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Nha Trang Beach Feet
After almost two weeks of backpacking through Northern Vietnam, the multiple pairs of shorts I had packed had barely left by bag. That all changed when we arrived in Nha Trang, Vietnam’s premiere beach town. It was “cold” by local standards, but still hot enough to lay on the beach, sip fresh coconut juice, and get a nasty sunburn (at least in Emily’s case).
Nha Trang Beach
Our two days in Nha Trang were dedicated to rest and relaxation. We rented bikes and checked out the Cham Ruins of Po Nagar and the large market. Biking in Nha Trang was easy. Most of the streets had light traffic and the cars and motorbikes are good at giving cyclists a wide berth.
Biking Nha Trang Biking Around Cycling in Nha Trang
Beach Biking One-Legged Crossing Electric Bike Pull
The Cham ruins were an interesting diversion. Compared to some of the other ruins in Vietnam, they’re in remarkably good shape and easy to get to.
At the Cham Ruins Po Nagar Cham Tower
Remains of the Champa Empire Goddess Uma Old Uma North Tower Statue
We spent most of our second day at the Thap Ba Hot Spring Mudbaths. It was fun splashing the mud on ourselves, but it was surprisingly cold. The rest of the pools were hot, which was enjoyable in December but I can’t imagine they’d be that popular in July. I guess the cold mud would be more popular then.
Monkey Mud Bath Mudbath Muddy Woman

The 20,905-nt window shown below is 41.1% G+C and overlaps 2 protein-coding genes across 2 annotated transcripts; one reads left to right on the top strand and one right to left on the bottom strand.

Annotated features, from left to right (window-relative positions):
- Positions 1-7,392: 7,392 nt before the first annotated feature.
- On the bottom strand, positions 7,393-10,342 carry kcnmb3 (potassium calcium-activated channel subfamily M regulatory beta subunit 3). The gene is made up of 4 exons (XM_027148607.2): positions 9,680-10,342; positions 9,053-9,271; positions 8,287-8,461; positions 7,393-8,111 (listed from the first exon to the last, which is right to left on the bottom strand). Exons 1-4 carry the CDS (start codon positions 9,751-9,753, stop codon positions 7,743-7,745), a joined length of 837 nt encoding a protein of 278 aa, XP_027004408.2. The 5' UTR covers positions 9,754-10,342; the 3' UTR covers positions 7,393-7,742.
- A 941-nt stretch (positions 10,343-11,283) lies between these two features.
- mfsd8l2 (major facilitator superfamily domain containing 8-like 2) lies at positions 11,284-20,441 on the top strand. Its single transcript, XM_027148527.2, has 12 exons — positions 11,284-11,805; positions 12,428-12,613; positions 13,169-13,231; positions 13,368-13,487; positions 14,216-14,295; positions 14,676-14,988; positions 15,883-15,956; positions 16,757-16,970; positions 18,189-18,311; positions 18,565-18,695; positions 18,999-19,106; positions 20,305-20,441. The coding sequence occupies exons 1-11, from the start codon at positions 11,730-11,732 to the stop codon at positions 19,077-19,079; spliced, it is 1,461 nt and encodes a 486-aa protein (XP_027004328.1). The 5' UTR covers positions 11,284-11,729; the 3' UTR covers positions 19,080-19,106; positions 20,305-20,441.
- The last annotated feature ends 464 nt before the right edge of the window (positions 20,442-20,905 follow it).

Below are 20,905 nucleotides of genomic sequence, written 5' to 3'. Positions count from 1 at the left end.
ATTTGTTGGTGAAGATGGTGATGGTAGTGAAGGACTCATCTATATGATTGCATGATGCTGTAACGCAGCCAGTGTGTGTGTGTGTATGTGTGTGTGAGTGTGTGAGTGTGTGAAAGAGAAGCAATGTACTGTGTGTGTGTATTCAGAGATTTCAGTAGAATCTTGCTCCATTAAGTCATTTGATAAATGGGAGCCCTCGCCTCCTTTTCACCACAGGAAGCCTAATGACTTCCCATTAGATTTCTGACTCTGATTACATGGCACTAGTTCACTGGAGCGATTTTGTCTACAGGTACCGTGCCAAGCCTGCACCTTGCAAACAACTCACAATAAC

Hot Springs Maid of the Mist Lovely Lounging Lady
Pool Shady Loungers Hot Springs Pool Waterfall

Relaxing and enjoying the local beverages – coconut juice and beer.
Coconut Time Louisiane Brewhouse Beer Coconut #12
For some reason Nha Trang is popular with Russians – there are direct flights from Russia, menus and signs in Russian, and even some Russian inspired architecture. The Russian money and tourists have also brought lots of mega hotels and resorts.
Russian Architecture Fancy Sheraton Abandoned Theme Park Bumper Cars
When we went to the market, we had a tough time finding a spot to lock up our bikes. We finally found a spot next to a bunch of motorcycles. We were worried, but when we came back the bikes were still there. As we were unlocking them, an old man, who had been sitting across the street at a cafe, came over to let us know (in broken English) that he had dutifully watched our bikes and it would only cost us $1. We bargained him down to 25 cents, and he went back to his friends and we could hear him laughing about how he had conned us out of 5000 dong. But before we left, he came back over, apolgized, and gave us our money back.
Vietnamese Communist Propaganda Coconuts Rice
Louisiane Brewhouse Rooftop Breakfast with a View Beach Club
At OMPH Mini Pool Player Vietnamese Veggie Burger

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